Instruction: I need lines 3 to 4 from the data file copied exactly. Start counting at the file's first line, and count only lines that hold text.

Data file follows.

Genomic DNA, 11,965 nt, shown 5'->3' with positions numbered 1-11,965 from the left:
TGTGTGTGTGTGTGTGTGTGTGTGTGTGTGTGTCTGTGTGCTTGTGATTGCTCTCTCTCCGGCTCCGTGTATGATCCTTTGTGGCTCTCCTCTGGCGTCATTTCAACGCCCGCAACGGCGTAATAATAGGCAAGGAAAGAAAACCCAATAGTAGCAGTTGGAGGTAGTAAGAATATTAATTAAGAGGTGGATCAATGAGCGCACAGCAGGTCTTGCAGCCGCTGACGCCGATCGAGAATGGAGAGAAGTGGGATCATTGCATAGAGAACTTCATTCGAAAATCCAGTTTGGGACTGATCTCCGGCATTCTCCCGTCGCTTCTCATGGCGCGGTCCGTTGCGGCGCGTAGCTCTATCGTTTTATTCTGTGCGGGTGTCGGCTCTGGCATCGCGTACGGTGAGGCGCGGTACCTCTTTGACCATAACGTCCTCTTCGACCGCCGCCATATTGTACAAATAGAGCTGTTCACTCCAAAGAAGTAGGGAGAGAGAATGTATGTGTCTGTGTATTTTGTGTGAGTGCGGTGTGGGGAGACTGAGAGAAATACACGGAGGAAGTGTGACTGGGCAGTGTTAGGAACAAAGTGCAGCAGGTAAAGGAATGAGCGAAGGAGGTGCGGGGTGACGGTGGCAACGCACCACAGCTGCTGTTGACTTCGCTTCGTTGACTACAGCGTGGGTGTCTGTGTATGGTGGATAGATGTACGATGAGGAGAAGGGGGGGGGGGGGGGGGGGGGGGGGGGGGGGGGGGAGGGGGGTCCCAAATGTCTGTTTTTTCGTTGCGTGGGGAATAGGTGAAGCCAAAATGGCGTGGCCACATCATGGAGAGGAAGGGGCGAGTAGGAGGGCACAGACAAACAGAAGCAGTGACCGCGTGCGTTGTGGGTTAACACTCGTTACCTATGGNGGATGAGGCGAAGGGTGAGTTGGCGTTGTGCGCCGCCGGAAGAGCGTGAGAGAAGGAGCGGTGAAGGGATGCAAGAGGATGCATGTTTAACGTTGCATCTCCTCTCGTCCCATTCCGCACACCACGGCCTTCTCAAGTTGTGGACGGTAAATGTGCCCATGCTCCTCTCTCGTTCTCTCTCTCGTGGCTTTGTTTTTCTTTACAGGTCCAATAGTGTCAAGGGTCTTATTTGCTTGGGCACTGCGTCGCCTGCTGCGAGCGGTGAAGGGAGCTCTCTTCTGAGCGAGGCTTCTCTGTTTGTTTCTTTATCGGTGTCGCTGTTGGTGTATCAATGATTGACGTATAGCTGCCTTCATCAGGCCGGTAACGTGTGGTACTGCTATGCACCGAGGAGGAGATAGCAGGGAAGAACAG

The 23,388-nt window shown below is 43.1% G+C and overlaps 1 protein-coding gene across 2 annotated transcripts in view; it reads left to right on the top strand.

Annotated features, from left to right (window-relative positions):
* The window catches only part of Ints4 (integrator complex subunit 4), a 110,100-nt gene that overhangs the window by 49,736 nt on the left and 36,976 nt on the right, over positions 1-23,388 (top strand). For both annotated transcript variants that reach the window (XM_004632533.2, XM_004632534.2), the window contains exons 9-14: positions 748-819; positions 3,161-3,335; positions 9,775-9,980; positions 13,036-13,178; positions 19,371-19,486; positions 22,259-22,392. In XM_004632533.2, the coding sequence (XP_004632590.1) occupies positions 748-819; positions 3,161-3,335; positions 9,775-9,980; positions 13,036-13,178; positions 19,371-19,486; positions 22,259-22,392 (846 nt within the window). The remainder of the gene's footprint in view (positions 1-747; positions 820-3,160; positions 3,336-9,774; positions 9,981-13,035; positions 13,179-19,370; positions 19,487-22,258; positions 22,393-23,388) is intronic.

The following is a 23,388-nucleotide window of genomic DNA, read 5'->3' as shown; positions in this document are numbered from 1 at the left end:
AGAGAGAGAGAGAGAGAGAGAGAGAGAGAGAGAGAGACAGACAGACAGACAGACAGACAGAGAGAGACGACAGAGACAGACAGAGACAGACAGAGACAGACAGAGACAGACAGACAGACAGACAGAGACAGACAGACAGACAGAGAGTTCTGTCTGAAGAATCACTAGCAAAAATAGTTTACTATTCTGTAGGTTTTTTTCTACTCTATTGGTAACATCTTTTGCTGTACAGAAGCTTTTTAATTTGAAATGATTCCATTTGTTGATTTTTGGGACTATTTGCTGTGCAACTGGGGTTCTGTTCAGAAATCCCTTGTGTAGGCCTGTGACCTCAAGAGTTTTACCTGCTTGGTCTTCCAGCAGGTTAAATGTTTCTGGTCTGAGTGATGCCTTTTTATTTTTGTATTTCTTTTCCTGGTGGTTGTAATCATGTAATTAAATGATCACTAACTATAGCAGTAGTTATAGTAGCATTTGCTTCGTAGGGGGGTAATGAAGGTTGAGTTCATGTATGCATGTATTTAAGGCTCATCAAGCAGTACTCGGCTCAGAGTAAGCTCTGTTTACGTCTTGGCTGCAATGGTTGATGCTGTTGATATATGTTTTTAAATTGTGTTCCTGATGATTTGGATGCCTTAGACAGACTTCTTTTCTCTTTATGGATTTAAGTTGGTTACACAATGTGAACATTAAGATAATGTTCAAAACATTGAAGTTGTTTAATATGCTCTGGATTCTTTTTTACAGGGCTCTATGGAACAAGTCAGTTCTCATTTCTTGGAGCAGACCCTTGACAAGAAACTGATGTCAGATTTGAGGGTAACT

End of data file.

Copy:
The 23,388-nt window shown below is 43.1% G+C and overlaps 1 protein-coding gene across 2 annotated transcripts in view; it reads left to right on the top strand.

Annotated features, from left to right (window-relative positions):